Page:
Driver education is much wider than driver training, as it aims to address the key issues which increase crash involvement.
Some learner drivers decide that their goal is to “pass my test as quickly as I can, with the least amount of lessons possible”.
These learner drivers are simply focussed on passing a test! It may be that these learner drivers have demonstrated to their examiner that they can drive safely for forty minutes during their driving test. However, they are substantially disadvantaged and at risk of being involved in a collision, due to inexperience and a lack of knowledge and understanding.
Let us take ‘peer pressure’ as an example.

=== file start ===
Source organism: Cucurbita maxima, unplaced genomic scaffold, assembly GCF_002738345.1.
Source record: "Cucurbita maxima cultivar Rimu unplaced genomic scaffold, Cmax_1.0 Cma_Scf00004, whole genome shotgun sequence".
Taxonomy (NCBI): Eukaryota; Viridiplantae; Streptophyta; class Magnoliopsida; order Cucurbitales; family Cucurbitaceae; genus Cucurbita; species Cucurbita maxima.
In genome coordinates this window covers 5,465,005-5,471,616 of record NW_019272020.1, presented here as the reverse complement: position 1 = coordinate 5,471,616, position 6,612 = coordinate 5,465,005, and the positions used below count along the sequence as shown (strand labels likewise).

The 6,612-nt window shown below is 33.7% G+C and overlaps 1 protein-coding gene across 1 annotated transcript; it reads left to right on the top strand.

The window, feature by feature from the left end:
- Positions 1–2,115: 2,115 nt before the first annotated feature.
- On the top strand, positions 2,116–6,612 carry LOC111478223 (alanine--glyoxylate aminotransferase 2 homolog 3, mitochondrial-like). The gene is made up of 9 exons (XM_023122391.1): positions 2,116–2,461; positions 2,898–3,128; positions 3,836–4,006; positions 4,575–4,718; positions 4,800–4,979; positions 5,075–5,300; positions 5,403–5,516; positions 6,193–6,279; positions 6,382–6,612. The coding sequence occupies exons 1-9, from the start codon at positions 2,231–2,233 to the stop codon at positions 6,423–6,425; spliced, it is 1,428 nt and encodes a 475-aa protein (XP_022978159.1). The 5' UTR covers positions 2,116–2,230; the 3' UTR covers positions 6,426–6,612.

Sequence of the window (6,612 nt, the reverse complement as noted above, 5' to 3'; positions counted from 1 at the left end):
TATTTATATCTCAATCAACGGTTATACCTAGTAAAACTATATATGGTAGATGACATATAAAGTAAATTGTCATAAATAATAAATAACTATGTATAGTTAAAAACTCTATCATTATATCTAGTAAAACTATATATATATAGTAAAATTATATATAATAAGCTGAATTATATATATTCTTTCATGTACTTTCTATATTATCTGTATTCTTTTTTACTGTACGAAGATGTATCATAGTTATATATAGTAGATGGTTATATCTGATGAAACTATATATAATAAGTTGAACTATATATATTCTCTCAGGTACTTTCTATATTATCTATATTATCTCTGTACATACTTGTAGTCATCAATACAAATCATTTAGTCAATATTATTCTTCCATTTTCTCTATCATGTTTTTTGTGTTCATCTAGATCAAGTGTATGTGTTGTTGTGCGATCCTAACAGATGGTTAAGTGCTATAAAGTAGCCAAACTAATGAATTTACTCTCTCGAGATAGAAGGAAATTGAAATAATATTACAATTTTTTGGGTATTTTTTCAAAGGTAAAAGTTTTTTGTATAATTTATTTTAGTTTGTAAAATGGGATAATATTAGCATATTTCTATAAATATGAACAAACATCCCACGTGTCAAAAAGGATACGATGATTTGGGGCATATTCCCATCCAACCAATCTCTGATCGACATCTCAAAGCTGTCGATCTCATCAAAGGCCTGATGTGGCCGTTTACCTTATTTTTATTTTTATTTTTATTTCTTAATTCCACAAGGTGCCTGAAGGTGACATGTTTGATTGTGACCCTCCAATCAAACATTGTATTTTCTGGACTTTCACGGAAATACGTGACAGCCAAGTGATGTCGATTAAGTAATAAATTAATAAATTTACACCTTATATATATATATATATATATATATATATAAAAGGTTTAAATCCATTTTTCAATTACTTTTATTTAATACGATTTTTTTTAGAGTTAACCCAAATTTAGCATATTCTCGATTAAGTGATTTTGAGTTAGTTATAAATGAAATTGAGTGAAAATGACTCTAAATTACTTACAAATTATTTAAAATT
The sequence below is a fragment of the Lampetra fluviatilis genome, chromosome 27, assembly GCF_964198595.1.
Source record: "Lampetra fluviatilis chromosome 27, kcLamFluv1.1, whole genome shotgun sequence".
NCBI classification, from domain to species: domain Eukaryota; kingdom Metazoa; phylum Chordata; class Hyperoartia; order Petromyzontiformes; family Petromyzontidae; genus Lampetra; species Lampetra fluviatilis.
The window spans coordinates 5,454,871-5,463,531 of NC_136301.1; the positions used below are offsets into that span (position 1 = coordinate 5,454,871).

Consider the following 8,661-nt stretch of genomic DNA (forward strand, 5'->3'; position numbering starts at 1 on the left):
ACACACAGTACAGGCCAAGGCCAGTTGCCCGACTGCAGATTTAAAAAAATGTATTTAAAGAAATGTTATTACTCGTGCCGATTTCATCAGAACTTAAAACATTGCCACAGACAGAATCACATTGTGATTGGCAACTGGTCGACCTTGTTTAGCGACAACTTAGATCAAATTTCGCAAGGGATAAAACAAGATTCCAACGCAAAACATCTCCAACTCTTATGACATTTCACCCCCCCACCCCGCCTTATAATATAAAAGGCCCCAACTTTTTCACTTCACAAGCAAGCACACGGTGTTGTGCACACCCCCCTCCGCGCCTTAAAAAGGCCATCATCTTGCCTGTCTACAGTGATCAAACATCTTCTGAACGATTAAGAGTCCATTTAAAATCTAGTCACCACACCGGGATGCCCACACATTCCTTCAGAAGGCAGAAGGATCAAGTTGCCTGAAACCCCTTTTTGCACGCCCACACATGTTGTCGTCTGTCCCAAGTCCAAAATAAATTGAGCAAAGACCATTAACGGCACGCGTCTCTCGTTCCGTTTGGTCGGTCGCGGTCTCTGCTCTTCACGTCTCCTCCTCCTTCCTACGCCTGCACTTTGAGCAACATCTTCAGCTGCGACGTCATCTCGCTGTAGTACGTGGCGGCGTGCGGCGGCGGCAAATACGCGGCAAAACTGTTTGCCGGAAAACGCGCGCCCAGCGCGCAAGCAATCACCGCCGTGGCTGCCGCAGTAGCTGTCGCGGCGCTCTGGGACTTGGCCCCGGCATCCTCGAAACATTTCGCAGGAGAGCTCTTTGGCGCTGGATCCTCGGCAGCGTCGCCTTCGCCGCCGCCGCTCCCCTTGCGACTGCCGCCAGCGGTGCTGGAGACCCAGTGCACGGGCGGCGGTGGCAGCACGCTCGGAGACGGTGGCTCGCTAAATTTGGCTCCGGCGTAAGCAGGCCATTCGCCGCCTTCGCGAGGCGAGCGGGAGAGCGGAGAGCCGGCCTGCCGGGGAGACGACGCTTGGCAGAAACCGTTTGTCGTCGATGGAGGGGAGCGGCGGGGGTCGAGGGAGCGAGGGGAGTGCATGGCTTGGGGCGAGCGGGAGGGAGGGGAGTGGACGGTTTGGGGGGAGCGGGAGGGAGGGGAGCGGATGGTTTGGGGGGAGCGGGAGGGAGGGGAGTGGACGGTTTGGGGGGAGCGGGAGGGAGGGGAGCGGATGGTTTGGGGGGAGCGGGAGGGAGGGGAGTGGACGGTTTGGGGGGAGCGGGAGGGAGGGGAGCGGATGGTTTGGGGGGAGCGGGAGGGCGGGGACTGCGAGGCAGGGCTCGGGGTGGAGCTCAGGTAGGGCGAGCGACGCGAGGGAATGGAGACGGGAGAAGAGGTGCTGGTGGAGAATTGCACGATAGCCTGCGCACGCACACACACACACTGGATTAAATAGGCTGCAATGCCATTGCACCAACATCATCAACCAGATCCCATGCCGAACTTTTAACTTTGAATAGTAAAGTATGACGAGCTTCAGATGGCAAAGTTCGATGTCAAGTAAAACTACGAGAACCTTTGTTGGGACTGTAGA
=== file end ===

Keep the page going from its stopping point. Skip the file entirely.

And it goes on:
Peer pressure is “influence of a social group on an individual”
The inexperienced newly qualified driver could be influenced by:
The desire to ‘fit in’
Does the inexperienced newly qualified driver understand that the associated risks of loss of car control, crash involvement and more severe injuries, increases exponentially the more passengers that they carry?
Additional risk of an incident:
39% with 1 passenger
85% with 2 passengers
182% with 3 or more passengers
Peer pressure is just one of numerous examples of subjects that should be covered in an effective driver education syllabus.
Regrettably, until learner drivers take responsibility for educating themselves effectively and not just trying to “pass a test quickly”, the shockingly bad test pass rate in the UK will not get any better, and more importantly, the appalling statistics of how many newly qualified drivers crash within the first two years, will not improve.
In our opinion, driver education is about developing “safe driving for life skills” not safe driving for 40 minutes with the examiner!
The implications of poor driver education could be fatal.